Asus Introduces First ROG Strix Motherboard With B365 Chipset

In December, Intel released the B365 chipset, created on a 22nm process to relieve some stress off the 14nm chips of the B360 chipset. This change enabled Intel to keep the flow going for higher end chips to be made on the smaller updated process. Since then, a slow trickle of motherboards have arrived, with Asus today adding the Micro-ATX size ROG Strix B365-G Gaming motherboard - the first ROG Strix product to use the B365 chipset.

The board supports Intel’s 8th and 9th Generation Intel Core, Pentium Gold and Celeron processors and is able to handle up to 64GB of DDR4-2666 RAM across four DIMM slots. The B365-G Gaming being a bit higher in the product stack includes a pre-mounted I/O shield, the premium SupremeFX S1220A codec for audio and Intel I219-V LAN for that ROG Strix gaming feel. 

(Image credit: Asus)

On the storage front, the B365-G Gaming gives users the full complement of six SATA ports (supports RAID 0, 1, 5, 10) along with two M.2 sockets. The first M.2 socket supports both SATA and PCIe 3.0 x4, while the second is PCIe 3.0 x4 only. A third M.2 socket (Key E) intended for Wi-Fi adapters (not included) is below the primary PCIe slot next to the CMOS battery.  

USB connectivity is plentiful and includes two USB 3.1 Gen 2 (10 Gbps) Type-A ports, four USB 3.1 Gen 1 ports and two USB 2.0 ports on the rear I/O, all being fed from the chipset. The board itself has two more USB 2.0 headers, along with a USB 3.1 header rounding out USB connectivity. Also located on the rear I/O is a legacy PS/2 port, DVI-D and HDMI ports, along with 5-plug audio stack, plus S/PDIF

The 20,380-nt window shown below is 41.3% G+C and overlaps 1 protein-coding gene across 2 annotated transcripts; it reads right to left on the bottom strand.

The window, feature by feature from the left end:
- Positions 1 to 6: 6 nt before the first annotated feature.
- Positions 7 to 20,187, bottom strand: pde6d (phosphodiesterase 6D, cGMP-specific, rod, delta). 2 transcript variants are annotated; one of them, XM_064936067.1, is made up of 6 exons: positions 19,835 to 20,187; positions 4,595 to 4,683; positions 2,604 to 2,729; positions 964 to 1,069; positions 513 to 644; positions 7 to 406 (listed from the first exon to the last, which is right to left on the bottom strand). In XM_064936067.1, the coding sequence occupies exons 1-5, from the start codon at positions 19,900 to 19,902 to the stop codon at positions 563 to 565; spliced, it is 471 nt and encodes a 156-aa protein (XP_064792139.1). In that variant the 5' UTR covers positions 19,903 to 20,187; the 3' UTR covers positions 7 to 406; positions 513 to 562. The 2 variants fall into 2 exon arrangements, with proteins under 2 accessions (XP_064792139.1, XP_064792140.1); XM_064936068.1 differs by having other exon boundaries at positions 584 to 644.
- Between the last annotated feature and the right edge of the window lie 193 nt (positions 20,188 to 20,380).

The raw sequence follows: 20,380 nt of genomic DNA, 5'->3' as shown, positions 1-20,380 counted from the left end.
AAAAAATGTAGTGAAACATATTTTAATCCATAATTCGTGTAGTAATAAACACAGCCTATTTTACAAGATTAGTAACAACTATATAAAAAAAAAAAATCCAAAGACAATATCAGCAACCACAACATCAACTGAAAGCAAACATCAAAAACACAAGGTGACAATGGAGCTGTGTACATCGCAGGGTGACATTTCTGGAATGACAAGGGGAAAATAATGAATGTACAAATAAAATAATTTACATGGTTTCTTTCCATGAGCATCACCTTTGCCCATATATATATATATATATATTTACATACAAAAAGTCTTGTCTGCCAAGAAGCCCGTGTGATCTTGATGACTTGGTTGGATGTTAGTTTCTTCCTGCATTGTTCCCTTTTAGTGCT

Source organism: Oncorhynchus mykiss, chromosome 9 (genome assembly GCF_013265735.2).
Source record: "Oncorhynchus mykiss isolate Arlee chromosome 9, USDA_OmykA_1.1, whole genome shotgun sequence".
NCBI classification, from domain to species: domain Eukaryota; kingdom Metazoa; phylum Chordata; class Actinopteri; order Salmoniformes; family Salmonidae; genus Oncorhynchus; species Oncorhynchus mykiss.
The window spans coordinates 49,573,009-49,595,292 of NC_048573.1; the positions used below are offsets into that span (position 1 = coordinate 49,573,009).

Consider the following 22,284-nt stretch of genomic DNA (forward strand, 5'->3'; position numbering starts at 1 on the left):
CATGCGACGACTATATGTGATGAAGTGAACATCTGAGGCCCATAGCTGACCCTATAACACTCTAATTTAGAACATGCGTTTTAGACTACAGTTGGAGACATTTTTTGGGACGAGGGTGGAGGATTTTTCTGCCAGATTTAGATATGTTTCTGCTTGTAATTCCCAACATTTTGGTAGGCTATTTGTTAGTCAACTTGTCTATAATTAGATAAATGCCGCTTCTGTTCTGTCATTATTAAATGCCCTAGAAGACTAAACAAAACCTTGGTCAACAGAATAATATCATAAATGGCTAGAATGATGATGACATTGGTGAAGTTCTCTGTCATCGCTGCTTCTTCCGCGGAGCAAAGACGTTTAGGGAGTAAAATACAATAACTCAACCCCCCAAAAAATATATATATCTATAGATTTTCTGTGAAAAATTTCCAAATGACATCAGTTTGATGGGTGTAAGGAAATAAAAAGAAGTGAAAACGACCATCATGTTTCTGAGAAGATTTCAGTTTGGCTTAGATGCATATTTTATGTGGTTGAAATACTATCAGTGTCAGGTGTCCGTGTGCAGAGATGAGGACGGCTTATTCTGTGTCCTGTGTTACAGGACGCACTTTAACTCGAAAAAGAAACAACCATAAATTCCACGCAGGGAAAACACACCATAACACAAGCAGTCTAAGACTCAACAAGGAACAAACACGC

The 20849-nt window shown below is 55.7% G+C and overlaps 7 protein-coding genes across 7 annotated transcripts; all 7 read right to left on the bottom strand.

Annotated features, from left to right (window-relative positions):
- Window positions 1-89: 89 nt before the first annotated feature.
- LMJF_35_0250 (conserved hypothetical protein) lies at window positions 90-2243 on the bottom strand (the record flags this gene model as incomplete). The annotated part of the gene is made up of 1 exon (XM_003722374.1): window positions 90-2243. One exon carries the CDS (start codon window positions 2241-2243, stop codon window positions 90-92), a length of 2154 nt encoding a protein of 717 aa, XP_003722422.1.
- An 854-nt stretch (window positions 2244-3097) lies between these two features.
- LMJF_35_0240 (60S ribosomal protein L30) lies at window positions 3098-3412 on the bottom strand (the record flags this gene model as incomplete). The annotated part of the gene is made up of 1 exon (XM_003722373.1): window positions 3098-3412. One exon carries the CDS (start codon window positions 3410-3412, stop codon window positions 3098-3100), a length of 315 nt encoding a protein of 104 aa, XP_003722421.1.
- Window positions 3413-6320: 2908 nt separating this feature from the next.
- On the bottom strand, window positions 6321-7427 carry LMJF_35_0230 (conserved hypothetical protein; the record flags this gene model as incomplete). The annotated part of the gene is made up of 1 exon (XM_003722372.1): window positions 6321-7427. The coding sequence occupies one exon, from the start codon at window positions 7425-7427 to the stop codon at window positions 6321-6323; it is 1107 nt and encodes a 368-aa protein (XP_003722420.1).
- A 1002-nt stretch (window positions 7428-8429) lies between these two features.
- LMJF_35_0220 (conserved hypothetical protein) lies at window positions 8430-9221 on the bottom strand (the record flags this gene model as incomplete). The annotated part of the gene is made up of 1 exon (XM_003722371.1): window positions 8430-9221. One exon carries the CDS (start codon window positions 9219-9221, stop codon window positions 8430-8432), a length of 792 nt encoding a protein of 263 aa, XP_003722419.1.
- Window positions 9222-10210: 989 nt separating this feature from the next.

(Image credit: Asus)

The ROG Strix B365-G Gaming with its dual full-length PCIe slots supports AMD CrossFireX, for using multiple AMD graphics cards. The primary PCIe slot, using Asus’ Safeslot shielding, is fed from the CPU, while the other full-length slot receives its bandwidth from the chipset running at x4 (max). Nvidia SLI users need not apply.

Those who want some RGB bling with the black and red ROG-styled board have to buy their own and connect it to the single 4-pin header.

Neither pricing nor availability was listed, but being a part of the lower cost of entry B365 chipset and hailing from the ROG Strix family, we expect it to be around $100+.

Joe Shields
Motherboard Reviewer

Joe Shields is a Freelance writer for Tom’s Hardware US. He reviews motherboards.